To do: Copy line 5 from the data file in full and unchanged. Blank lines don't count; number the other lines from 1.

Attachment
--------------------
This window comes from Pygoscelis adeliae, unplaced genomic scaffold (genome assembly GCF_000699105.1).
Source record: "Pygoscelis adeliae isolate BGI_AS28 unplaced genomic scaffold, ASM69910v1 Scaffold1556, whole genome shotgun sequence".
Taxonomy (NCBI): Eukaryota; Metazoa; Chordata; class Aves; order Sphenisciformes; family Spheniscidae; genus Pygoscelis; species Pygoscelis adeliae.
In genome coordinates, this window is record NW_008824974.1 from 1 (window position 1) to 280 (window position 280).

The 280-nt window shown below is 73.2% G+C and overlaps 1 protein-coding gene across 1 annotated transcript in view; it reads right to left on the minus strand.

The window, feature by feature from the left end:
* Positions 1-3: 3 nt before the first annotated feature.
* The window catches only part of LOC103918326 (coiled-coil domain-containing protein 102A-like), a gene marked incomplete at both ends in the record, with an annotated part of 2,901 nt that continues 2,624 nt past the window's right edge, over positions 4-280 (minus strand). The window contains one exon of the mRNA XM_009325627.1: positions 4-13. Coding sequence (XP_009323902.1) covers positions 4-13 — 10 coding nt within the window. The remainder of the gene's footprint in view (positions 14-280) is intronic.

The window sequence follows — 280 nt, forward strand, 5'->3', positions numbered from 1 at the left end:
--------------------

The 280-nt window shown below is 73.2% G+C and overlaps 1 protein-coding gene across 1 annotated transcript in view; it reads right to left on the minus strand.